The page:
Mentions: A 49-year-old female experiencing untreated hypertension for several years presented with severe chest and back pain. A CT scan was performed and revealed an aortic dissection (Stanford type B) and an intimal flap was noted immediately distal from the origin of the left subclavian artery. After 4 days of medical management, her urine output decreased and both femoral pulses were weakened. Another CT scan was performed, showing that the aortic dissection had worsened and there was nearly total occlusion of the mid-aorta (Fig. 1). We recommended aortic repair operation, which the patient and her family refused. TEVAR was recommended as another treatment option to cover the intimal flap of the dissection. To acquire the proper proximal landing zone, her left subclavian artery and two thirds of the origin of the left common carotid artery would be covered by the stent graft. For the occluded left subclavian artery, revascularization can then be selectively considered in a staged approach if left arm pain, claudication and subclavian steal syndrome develop. The modified chimney technique was planned to preserve the blood flow of the left common carotid artery. The patient was taken to the cardiac catheterization laboratory and a left femoral arteriotomy was performed under general anesthesia. The 035 inch wire was placed in the ascending aorta and the left subclavian artery through the left radial artery approach. This wire is important to rescue the left carotid artery flow. If an aortic stent graft totally covers the left carotid artery or if it is difficult to select the left carotid artery with a catheter, then we can perform emergency balloon dilatation and place a chimney graft stent from the left subclavian artery to the aorta via this wire. The deployment of a 38×150 mm SEAL aortic stent graft (S&G Biotech, Seongnam, Korea) was performed so that the proximal part of the stent graft covered two thirds of the ostium of the left common carotid artery. After selection of the left common carotid artery using a 5 Fr Judkin right catheter (Cordis, Hialeah, FL, USA) through the gap between the stent graft and the left carotid artery, we passed a 035 inch Terumo wire (Terumo, Tokyo, Japan) into the left carotid artery through the right femoral artery and exchanged it with an Amplatz stiff wire. Then, an 8×60 mm SMART nitinol stent (Cordis, Hialeah, FL, USA) was deployed into the left common carotid artery. A final angiogram showed excellent results with good flow to both the thoracic aorta and the left common carotid artery. No endoleak was noted (Fig. 2). The occluded true lumen was re-expanded and the false lumen was not seen. The mean pressure gradient between the thoracic and abdominal aorta was decreased to 20 mm Hg from 90 mm Hg immediately after TEVAR (Fig. 2). After 18 months there has been no endoleak, restenosis of the stent in the left carotid artery or other complications.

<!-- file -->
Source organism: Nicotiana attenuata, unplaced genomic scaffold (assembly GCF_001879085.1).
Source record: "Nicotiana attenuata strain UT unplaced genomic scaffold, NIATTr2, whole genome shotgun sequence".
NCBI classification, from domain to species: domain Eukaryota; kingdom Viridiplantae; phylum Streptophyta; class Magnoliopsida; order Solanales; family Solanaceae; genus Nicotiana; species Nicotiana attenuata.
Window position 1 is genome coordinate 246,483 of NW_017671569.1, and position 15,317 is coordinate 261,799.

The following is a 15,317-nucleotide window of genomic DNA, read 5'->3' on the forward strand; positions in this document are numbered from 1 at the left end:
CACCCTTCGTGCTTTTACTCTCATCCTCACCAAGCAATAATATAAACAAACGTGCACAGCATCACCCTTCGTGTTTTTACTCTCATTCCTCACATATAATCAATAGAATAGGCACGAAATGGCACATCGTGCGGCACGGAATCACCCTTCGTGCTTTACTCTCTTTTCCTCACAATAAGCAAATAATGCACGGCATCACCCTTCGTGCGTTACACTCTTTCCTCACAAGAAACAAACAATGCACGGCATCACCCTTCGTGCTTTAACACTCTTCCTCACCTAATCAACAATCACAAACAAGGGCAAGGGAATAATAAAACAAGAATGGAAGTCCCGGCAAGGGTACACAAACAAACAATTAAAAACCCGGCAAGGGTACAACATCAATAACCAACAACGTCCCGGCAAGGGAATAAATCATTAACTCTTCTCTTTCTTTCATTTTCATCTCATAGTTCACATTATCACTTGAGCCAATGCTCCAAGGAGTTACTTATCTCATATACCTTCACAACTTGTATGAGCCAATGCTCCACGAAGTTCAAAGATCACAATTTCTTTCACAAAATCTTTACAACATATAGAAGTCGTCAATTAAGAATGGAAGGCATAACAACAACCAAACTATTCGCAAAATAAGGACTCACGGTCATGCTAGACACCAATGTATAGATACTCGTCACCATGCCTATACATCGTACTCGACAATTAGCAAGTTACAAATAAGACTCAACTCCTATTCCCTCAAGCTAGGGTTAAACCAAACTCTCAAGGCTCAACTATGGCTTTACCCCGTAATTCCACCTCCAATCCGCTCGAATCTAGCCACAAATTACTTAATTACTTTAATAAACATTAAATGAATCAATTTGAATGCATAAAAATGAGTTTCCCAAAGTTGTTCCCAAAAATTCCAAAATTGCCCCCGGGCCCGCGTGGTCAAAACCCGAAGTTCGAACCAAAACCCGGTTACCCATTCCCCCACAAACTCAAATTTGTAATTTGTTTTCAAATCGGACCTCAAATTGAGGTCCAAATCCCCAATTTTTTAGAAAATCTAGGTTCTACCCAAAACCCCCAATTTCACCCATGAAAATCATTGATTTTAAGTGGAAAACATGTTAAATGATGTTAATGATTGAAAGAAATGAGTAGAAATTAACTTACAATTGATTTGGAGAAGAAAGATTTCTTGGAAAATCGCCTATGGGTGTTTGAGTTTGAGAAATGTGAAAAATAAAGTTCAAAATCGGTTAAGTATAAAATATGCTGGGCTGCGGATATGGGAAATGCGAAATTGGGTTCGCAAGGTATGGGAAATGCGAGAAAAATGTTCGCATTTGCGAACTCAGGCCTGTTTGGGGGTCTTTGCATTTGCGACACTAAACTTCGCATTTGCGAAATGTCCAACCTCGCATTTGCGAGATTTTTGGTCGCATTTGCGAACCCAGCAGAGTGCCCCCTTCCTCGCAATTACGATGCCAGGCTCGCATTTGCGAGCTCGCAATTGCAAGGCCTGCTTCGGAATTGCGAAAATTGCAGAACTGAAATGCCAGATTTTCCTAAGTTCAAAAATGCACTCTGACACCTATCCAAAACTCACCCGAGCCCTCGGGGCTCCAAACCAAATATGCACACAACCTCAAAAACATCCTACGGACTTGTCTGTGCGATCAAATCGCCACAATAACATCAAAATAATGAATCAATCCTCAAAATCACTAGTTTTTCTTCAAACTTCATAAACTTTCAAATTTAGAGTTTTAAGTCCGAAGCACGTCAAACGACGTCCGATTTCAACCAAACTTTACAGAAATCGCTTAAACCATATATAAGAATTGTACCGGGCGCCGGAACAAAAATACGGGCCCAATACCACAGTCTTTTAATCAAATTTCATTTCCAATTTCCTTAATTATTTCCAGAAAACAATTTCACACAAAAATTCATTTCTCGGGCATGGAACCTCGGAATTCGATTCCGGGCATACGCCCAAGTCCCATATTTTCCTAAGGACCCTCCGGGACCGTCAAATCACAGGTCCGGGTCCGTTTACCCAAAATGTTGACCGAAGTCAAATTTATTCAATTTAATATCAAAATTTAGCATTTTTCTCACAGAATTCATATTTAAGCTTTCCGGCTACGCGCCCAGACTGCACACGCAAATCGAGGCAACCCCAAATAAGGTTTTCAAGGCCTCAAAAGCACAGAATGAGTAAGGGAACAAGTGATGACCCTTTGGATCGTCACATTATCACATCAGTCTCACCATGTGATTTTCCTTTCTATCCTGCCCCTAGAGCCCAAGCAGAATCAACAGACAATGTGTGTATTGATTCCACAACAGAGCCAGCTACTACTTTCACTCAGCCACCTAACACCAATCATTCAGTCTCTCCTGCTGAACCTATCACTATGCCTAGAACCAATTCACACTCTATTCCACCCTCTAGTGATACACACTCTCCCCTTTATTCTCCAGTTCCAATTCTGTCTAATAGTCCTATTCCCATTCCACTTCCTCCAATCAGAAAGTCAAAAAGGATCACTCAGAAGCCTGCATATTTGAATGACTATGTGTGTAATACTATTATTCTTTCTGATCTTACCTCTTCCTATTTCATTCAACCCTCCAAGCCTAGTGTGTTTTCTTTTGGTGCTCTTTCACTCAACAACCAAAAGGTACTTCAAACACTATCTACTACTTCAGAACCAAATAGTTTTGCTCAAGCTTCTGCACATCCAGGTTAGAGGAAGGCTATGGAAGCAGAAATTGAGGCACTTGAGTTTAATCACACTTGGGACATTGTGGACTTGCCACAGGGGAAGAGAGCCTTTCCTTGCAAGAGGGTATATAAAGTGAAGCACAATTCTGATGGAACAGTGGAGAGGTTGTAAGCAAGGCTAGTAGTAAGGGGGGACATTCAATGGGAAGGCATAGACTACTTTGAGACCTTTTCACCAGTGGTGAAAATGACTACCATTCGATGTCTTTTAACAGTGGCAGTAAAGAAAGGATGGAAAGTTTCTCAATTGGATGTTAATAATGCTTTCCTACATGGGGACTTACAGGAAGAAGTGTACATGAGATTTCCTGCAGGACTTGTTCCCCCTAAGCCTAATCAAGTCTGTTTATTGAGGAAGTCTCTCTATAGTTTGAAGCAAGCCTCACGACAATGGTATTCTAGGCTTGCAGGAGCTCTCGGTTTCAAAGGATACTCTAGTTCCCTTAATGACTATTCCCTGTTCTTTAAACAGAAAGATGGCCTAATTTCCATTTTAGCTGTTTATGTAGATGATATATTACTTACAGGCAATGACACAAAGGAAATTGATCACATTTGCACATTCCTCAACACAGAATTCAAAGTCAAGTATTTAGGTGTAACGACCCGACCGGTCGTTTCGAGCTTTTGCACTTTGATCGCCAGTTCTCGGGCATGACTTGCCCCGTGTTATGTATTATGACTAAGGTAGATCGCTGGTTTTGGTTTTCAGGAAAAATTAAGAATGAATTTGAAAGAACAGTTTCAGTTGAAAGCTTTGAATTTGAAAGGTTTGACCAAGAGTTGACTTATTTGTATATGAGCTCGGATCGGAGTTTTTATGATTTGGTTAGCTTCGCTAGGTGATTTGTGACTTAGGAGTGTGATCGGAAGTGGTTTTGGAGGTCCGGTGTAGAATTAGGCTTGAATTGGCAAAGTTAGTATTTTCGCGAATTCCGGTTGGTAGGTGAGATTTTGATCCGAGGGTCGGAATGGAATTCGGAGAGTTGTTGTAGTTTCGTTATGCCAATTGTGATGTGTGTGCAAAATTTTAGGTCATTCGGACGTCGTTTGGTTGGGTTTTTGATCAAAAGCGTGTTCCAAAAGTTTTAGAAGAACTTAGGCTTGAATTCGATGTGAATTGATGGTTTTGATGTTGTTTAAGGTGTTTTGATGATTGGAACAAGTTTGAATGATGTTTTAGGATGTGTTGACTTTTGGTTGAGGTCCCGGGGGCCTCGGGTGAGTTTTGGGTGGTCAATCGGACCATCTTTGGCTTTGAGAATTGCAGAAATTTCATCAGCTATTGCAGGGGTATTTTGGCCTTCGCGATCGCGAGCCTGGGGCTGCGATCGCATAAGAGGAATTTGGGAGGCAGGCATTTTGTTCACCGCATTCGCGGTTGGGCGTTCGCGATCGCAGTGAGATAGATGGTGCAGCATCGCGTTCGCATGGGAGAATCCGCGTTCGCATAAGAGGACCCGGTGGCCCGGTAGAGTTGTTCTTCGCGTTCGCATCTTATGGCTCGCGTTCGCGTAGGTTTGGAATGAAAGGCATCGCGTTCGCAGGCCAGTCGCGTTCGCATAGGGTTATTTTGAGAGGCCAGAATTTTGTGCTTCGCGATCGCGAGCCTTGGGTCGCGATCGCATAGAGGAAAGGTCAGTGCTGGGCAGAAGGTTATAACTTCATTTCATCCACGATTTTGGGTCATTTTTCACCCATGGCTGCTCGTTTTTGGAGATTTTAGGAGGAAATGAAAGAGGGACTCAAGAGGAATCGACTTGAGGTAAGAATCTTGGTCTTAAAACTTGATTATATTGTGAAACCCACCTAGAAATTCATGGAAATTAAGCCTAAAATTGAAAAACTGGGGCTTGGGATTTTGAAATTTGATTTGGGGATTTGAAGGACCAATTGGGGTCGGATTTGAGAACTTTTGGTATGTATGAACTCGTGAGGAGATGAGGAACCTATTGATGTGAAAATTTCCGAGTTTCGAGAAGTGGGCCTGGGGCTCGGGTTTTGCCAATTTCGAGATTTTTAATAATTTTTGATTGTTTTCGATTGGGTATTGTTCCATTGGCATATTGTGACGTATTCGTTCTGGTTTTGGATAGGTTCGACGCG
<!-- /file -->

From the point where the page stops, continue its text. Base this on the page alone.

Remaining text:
Bottom Line: The main limitation is related to the anatomical difficulties when disease involves the aortic arch.A fenestrated, branched aortic stent graft and hybrid operation has been introduced to overcome this limitation, but it is a custom-made device and is time consuming to manufacture.Furthermore, these devices cannot be used in an emergency setting.